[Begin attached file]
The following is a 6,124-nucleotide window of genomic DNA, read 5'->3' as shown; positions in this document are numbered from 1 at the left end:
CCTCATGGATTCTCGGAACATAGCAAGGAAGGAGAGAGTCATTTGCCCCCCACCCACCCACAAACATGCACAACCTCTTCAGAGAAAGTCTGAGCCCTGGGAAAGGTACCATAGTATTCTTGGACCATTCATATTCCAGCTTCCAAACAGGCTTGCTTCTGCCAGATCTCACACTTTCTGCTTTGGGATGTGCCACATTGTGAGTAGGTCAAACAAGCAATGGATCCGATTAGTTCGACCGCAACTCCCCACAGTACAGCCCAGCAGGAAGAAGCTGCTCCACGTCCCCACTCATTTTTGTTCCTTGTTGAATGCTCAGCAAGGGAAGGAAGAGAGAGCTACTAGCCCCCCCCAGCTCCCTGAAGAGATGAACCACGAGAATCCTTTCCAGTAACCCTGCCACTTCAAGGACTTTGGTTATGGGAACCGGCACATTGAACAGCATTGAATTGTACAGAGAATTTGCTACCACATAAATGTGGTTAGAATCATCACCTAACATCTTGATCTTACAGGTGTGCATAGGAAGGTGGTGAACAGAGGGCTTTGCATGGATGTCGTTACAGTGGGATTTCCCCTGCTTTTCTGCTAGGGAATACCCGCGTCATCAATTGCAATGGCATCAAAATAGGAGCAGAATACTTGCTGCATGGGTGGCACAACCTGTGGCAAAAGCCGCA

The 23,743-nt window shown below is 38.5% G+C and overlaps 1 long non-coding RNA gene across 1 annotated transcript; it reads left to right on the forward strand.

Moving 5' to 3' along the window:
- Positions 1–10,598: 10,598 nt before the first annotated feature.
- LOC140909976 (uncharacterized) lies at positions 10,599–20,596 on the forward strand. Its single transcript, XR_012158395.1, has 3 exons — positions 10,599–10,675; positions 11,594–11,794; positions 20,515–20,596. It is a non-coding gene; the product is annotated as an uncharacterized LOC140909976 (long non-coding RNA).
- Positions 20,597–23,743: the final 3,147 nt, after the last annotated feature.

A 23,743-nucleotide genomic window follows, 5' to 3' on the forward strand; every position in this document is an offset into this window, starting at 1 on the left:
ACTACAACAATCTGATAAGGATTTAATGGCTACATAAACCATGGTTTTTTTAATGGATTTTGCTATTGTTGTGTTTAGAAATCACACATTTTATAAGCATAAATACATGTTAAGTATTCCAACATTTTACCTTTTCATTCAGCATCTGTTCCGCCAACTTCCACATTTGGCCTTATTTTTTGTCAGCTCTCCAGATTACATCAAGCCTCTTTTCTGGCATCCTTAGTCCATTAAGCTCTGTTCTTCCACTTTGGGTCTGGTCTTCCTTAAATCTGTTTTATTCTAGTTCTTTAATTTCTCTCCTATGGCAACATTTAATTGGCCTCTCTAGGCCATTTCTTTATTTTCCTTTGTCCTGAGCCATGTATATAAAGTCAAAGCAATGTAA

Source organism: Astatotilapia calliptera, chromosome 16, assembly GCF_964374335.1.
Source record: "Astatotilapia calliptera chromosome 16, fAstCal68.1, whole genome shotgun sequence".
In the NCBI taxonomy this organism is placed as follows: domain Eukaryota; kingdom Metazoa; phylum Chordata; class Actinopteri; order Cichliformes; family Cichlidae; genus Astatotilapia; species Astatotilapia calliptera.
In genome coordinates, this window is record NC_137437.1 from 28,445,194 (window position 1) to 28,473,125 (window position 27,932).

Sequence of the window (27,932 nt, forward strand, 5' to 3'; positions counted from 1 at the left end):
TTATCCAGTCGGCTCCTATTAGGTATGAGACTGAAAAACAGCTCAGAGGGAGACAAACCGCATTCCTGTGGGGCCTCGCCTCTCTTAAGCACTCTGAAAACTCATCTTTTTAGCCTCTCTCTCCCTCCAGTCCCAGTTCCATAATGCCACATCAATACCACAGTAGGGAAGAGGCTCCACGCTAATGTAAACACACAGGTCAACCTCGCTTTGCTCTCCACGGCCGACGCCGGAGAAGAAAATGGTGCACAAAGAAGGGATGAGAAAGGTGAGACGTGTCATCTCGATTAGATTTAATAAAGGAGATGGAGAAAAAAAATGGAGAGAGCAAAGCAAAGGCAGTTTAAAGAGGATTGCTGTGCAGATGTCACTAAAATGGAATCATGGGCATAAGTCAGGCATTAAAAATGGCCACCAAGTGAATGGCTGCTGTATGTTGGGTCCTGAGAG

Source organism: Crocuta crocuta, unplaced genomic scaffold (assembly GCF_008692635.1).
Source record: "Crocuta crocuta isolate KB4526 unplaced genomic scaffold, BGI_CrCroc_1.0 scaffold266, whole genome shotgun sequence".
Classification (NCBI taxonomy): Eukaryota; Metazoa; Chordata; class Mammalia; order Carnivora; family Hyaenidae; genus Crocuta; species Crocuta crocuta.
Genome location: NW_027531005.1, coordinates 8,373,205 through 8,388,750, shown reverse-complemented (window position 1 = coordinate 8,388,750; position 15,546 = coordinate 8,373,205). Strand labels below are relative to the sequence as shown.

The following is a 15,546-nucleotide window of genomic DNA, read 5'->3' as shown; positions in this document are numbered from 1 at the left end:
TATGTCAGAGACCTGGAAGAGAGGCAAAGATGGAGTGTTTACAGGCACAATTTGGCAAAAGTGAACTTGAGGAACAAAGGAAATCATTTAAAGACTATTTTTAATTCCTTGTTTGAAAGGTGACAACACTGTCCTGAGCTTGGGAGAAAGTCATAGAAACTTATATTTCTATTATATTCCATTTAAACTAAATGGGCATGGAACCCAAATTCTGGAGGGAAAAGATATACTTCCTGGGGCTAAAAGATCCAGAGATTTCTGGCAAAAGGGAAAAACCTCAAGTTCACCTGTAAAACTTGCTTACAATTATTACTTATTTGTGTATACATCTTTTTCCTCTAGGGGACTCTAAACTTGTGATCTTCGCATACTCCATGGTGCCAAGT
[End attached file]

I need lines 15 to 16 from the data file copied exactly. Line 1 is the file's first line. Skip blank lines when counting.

TTATCCAGTCGGCTCCTATTAGGTATGAGACTGAAAAACAGCTCAGAGGGAGACAAACCGCATTCCTGTGGGGCCTCGCCTCTCTTAAGCACTCTGAAAACTCATCTTTTTAGCCTCTCTCTCCCTCCAGTCCCAGTTCCATAATGCCACATCAATACCACAGTAGGGAAGAGGCTCCACGCTAATGTAAACACACAGGTCAACCTCGCTTTGCTCTCCACGGCCGACGCCGGAGAAGAAAATGGTGCACAAAGAAGGGATGAGAAAGGTGAGACGTGTCATCTCGATTAGATTTAATAAAGGAGATGGAGAAAAAAAATGGAGAGAGCAAAGCAAAGGCAGTTTAAAGAGGATTGCTGTGCAGATGTCACTAAAATGGAATCATGGGCATAAGTCAGGCATTAAAAATGGCCACCAAGTGAATGGCTGCTGTATGTTGGGTCCTGAGAG

Source organism: Crocuta crocuta, unplaced genomic scaffold (assembly GCF_008692635.1).